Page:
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Defense Focus: Border business -- Part 1

By MARTIN SIEFF, UPI Senior News Analyst   |   Oct. 15, 2007 at 12:26 PM   |   Comments

JERUSALEM, Oct. 15 (UPI) -- Good fences, as Robert Frost famously wrote, make good neighbors. In fact, the poet was being ironic. Massive border defenses are a testament to tensions between states, but they are also a way to manage them short of war. And border fences have become surprisingly good business for U.S. and international defense contractors in recent years.

Only a few years ago, security fences along national borders and increased border controls were globally out of fashion. The Berlin Wall was torn down in 1989 by ecstatic East Germans in the non-violent upheaval that heralded the collapse of communism. The security fences that tore Europe in two for 44 years collapsed at the same time as communism crumbled.

A new era of globalism powered by worldwide economic growth and the information-technology revolution followed. New York Times pundit Thomas Friedman heralded the arrival of a supposed "flat Earth." The European Community consolidated itself into the European Union and early in the 21st century its Copenhagen Expansion boosted its size from 350 million people in 15 nations to 450 million in 25 nations.

Internal security barriers within the EU were torn down, and the customs, security and immigration checks on its external perimeter became a joke. France took them more seriously than most other EU nations, but control was theoretical when anyone could walk into neighboring Spain or Italy from North Africa, or even to Greece, and then simply drive or take a train into France from its fellow EU members.

The terrorist attacks of Sept. 11, 2001, were the dramatic event that started to reverse this global trend. The United States moved fast to start tightening up its security checks and entry procedures. But over the past six years, the huge, virtually unlimited flows of North African and South Asian Muslim immigrants into the EU and of Latin American -- overwhelmingly Mexican -- illegal immigrants into the United States have continued unabated.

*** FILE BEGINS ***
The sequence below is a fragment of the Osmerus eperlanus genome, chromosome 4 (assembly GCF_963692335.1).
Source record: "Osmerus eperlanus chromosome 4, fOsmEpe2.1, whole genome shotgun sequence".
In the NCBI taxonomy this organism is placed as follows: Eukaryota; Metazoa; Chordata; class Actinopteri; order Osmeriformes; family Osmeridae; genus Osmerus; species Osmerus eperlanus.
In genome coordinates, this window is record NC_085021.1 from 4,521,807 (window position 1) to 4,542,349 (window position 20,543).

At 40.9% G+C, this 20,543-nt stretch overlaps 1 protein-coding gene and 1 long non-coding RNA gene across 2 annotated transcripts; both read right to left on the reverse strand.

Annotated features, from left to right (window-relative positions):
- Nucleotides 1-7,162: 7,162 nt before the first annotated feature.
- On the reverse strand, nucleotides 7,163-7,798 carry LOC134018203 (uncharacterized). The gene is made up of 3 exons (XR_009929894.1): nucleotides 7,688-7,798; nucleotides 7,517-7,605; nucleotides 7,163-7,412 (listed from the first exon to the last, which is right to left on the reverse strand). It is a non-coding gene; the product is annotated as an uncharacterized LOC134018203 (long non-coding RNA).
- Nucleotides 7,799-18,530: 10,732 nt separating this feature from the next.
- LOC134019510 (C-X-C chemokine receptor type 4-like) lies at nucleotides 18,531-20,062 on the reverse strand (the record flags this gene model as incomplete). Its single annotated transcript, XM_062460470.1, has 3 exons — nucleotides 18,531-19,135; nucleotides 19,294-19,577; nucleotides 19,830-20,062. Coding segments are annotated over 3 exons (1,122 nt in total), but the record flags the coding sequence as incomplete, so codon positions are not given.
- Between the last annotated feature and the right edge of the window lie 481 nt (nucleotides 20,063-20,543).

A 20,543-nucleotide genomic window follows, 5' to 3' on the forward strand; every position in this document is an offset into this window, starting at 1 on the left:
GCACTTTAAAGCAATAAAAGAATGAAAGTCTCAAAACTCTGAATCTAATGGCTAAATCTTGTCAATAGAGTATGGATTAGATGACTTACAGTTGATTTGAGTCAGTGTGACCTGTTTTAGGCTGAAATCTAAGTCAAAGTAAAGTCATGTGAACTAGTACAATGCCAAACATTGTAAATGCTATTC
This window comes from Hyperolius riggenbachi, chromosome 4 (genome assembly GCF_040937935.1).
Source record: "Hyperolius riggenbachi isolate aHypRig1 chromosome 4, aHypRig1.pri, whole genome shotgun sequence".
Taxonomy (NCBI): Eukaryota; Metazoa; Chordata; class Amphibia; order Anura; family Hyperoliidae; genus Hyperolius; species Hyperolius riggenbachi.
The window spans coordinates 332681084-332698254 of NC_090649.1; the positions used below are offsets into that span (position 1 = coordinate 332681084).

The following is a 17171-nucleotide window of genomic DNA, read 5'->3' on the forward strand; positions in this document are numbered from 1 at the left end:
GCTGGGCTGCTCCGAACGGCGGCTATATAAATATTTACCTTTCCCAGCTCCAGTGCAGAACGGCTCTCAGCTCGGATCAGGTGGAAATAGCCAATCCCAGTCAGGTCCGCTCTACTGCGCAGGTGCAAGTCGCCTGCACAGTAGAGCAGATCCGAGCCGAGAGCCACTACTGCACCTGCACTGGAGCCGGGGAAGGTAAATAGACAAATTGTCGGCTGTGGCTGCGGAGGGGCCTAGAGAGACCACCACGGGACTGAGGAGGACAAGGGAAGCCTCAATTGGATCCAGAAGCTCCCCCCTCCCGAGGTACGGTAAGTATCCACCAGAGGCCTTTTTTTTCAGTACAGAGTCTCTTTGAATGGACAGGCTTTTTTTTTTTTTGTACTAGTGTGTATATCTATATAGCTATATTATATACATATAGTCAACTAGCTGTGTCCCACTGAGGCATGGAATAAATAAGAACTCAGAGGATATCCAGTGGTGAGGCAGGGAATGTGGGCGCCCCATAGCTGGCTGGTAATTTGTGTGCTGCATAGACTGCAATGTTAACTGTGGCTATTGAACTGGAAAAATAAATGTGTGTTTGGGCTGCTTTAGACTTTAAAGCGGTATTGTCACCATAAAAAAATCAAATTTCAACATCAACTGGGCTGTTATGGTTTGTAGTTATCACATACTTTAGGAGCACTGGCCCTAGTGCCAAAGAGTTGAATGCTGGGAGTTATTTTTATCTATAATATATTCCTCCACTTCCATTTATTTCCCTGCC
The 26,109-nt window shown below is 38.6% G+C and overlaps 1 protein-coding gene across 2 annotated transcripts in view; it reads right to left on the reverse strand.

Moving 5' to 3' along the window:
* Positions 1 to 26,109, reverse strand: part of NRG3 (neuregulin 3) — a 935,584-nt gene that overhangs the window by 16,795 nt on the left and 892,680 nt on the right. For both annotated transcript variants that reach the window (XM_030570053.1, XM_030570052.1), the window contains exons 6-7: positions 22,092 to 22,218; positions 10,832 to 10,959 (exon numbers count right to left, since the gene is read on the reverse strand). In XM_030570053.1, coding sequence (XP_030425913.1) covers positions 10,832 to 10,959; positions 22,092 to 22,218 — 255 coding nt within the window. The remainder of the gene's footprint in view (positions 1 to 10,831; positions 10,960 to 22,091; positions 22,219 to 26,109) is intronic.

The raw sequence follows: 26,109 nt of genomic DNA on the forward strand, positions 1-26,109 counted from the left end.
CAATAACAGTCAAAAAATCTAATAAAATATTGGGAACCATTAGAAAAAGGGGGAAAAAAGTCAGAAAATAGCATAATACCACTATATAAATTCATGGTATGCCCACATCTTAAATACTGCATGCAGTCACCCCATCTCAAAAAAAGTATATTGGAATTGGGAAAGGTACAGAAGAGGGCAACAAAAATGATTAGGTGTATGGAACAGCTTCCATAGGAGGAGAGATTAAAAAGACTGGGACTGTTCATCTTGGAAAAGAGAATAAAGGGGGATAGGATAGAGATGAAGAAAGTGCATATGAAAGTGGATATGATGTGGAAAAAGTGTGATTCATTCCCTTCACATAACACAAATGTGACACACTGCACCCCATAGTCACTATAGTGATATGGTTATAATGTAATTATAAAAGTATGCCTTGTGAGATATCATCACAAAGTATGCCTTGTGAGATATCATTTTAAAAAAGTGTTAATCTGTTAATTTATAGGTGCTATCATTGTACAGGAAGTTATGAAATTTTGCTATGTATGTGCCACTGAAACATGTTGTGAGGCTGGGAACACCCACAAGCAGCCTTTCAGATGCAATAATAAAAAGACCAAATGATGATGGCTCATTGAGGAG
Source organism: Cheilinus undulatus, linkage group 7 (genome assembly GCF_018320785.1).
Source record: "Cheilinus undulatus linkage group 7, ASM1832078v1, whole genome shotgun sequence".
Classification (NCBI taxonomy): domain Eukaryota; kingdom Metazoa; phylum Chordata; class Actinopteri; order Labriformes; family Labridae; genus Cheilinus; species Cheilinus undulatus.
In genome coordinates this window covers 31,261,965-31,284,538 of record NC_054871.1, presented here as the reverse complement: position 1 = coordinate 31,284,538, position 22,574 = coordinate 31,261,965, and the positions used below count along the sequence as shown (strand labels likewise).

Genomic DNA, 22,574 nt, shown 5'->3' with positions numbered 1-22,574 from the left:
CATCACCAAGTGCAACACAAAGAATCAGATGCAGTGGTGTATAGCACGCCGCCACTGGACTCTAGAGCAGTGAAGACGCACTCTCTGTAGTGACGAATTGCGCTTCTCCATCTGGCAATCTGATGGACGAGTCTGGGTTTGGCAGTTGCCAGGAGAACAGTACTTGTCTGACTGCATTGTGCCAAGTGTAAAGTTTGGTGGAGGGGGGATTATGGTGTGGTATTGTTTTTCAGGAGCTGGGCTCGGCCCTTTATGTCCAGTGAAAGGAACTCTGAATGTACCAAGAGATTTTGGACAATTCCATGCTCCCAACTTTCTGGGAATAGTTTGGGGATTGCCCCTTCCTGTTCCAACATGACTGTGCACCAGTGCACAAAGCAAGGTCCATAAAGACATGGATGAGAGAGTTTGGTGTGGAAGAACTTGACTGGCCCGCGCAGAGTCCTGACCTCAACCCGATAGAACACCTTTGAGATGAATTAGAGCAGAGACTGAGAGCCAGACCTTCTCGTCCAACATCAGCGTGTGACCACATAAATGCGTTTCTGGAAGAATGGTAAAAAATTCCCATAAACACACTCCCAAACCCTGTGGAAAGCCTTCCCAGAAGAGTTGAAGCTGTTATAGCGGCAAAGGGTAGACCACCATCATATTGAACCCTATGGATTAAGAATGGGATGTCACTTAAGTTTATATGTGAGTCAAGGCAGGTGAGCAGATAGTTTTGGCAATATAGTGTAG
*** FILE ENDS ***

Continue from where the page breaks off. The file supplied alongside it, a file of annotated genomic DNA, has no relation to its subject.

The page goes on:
Islamist terrorists appear to have been much more successful in taking advantage of the EU's lax security policies to penetrate major Western nations and organize terrorist cells there than they have been in the United States. This is in large part because the scale of U.S. domestic security surveillance and the amount of manpower resources available has been vastly greater in the United States than in the very small and still vastly undermanned European national domestic security services. Also, Islamist terrorists have shown a healthy respect for the toughness and alertness of Mexico's own federal security forces as well as those of the United States.

However, one man single-handedly transformed global security thinking on supposedly useless and obsolete border fences: Israeli Prime Minister Ariel Sharon -- the man who built the fence that defeated the second Palestinian intifada.

Ironically, for most of his life, Sharon was identified with bold, aggressive and usually highly successful military attacks on both the small and grand scale. He played key roles commanding Israeli forces in major battles in the 1956 and 1967 wars against Egypt, and he was the decisive Israeli commander in defeating the Egyptians in the biggest and most hard-fought conflict of all -- the 1973 Yom Kippur War. As Israeli defense minister in 1982, he was also the driving force behind Israel’s over-ambitious attempt to rewrite the political geography of Lebanon.

Yet it was Sharon, in his old age, who changed the global pattern of strategic thinking about passive defenses and border fences, and gave a huge boost to defense contractors around the world who specialized in providing equipment for such unfashionable but essential functions.

--

(Next: How Israel's fence changed the world)

Topics: Robert Frost
© 2007 United Press International, Inc. All Rights Reserved. Any reproduction, republication, redistribution and/or modification of any UPI content is expressly prohibited without UPI's prior written consent.
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